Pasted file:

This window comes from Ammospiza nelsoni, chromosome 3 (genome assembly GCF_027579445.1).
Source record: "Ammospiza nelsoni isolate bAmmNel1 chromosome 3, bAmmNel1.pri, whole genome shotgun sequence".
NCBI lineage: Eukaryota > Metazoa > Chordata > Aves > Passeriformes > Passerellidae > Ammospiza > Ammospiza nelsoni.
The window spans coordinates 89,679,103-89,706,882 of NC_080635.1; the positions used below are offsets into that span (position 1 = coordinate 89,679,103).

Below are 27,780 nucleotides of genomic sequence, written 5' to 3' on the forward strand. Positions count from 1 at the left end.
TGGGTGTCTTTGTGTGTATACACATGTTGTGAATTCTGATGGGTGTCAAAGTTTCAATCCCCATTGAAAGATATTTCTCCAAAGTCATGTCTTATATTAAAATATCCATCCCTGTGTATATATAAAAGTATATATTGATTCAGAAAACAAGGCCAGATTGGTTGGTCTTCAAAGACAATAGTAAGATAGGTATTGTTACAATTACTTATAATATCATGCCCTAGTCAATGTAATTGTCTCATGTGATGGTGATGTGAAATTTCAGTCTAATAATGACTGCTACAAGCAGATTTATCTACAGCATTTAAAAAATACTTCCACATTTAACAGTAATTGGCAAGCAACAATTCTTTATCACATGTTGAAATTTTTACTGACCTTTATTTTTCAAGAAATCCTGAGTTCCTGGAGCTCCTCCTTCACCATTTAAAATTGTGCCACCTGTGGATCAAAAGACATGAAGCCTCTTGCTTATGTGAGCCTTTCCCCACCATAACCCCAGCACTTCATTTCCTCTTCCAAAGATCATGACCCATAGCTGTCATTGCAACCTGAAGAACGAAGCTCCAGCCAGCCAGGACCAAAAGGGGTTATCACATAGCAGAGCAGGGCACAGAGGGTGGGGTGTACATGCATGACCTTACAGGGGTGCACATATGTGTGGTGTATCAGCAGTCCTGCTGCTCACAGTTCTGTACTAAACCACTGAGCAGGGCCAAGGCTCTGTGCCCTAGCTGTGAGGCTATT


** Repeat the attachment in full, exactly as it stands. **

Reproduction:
This window comes from Ammospiza nelsoni, chromosome 3 (genome assembly GCF_027579445.1).
Source record: "Ammospiza nelsoni isolate bAmmNel1 chromosome 3, bAmmNel1.pri, whole genome shotgun sequence".
NCBI lineage: Eukaryota > Metazoa > Chordata > Aves > Passeriformes > Passerellidae > Ammospiza > Ammospiza nelsoni.
The window spans coordinates 89,679,103-89,706,882 of NC_080635.1; the positions used below are offsets into that span (position 1 = coordinate 89,679,103).

Below are 27,780 nucleotides of genomic sequence, written 5' to 3' on the forward strand. Positions count from 1 at the left end.
TGGGTGTCTTTGTGTGTATACACATGTTGTGAATTCTGATGGGTGTCAAAGTTTCAATCCCCATTGAAAGATATTTCTCCAAAGTCATGTCTTATATTAAAATATCCATCCCTGTGTATATATAAAAGTATATATTGATTCAGAAAACAAGGCCAGATTGGTTGGTCTTCAAAGACAATAGTAAGATAGGTATTGTTACAATTACTTATAATATCATGCCCTAGTCAATGTAATTGTCTCATGTGATGGTGATGTGAAATTTCAGTCTAATAATGACTGCTACAAGCAGATTTATCTACAGCATTTAAAAAATACTTCCACATTTAACAGTAATTGGCAAGCAACAATTCTTTATCACATGTTGAAATTTTTACTGACCTTTATTTTTCAAGAAATCCTGAGTTCCTGGAGCTCCTCCTTCACCATTTAAAATTGTGCCACCTGTGGATCAAAAGACATGAAGCCTCTTGCTTATGTGAGCCTTTCCCCACCATAACCCCAGCACTTCATTTCCTCTTCCAAAGATCATGACCCATAGCTGTCATTGCAACCTGAAGAACGAAGCTCCAGCCAGCCAGGACCAAAAGGGGTTATCACATAGCAGAGCAGGGCACAGAGGGTGGGGTGTACATGCATGACCTTACAGGGGTGCACATATGTGTGGTGTATCAGCAGTCCTGCTGCTCACAGTTCTGTACTAAACCACTGAGCAGGGCCAAGGCTCTGTGCCCTAGCTGTGAGGCTATT